Ryan Weber recently ended his nine years as Monroe County Emergency Management Agency Director.
During his tenure, the county had four major flooding events Weber said were the most involved parts of his job.
“Floods are crazy,” he said. “Working with all the different levee districts, seeing their hardships and what all they do, I would never have thought as much went into it as what actually does.”
A Monroe County EMS employee, Weber had served as the county’s EMA director since August 2011.
His assistant director, Kevin Schiebe, took over as public safety coordinator early last year, a job that combined the roles of EMA director and 911 coordinator.
Weber decided to step down to focus more on the day care centers he and his wife own, which is also why he plans to retire from Monroe County EMS in April.
He still plans to stay involved, however, in the part-time role of assistant director of public safety.
“I love working with all the fire departments, police departments and EMS agencies in training and exercises,” Weber said. “It was amazing watching everybody get together. I actually had, a couple different times, our state Illinois Emergency Management Agency representatives tell me how great it was to see so many people come out on a Saturday to spend four to six hours training and practicing.”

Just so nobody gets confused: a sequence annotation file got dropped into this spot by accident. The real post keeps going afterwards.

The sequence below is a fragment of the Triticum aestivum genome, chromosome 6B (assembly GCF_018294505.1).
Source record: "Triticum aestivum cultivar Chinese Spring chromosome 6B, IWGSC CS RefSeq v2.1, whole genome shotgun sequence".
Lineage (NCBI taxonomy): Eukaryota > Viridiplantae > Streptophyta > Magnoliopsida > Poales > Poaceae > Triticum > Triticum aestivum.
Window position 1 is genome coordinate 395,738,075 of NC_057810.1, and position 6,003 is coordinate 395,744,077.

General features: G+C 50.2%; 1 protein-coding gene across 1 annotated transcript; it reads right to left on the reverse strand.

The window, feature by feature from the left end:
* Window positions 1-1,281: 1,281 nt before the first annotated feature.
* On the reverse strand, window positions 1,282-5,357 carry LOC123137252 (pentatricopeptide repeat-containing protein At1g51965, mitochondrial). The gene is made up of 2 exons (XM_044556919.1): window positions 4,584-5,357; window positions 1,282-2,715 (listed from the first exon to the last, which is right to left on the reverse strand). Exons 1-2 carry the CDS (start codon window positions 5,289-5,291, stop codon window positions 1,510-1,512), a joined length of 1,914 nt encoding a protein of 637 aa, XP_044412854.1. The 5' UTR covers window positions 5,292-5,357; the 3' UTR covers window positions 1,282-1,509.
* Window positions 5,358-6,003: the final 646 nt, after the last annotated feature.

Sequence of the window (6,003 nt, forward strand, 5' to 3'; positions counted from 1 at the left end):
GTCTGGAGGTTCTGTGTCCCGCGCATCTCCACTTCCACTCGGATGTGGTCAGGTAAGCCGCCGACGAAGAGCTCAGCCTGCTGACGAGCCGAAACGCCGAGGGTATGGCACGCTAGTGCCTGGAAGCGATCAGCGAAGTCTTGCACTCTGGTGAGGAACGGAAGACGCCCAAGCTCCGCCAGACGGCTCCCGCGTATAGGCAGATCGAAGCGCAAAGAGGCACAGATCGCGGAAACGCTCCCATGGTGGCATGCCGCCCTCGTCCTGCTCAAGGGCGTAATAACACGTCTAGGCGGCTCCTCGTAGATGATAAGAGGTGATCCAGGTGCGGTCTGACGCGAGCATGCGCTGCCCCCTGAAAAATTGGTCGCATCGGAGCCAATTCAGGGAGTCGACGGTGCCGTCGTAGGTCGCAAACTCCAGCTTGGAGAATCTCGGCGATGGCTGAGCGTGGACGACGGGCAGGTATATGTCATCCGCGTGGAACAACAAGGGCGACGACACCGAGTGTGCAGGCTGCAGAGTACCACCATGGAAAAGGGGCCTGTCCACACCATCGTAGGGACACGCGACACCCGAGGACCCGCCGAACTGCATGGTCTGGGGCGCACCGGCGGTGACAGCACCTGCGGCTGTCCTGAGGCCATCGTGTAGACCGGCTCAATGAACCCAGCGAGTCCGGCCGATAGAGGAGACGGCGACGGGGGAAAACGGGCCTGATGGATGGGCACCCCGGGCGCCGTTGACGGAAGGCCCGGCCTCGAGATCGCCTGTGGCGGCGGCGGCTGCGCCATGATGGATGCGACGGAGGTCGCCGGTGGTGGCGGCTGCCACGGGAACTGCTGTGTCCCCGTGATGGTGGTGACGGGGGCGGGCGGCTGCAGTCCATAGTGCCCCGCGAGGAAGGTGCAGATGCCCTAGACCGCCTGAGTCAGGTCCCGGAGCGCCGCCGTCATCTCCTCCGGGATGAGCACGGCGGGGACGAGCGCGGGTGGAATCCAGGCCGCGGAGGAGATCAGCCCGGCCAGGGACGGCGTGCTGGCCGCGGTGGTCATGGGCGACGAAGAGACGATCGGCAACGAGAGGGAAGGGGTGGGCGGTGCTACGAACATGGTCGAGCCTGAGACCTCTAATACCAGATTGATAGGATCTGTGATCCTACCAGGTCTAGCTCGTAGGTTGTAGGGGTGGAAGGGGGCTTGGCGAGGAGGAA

“First responders, down here, they like to do it, and we have fun doing it,” Weber added. “Almost everything that we have trained on has happened afterwards, which is kind of crazy.”
While he will miss being so involved with first responders, Weber said he will not miss working with the bureaucracy involved in emergency management.
“The biggest challenge was getting reimbursements from the feds,” he said. “That was the biggest pain, and we’re still dealing with it from COVID: the long, tedious hours spent at a computer inputting bills and stuff like that.”
That process is particularly frustrating because the paperwork changes each year, so it is impossible to work ahead.
Given Scheibe’s work ethic, Weber said that has been the biggest piece of advice he has given to the man who worked as his deputy for three years.
“The biggest thing is not trying to get it all done at one time,” Weber explained. “It’s not a dash to the finish when it comes to dealing with FEMA and IEMA. It’s the long haul. You may get it done early, but they’re not going to accept it early.”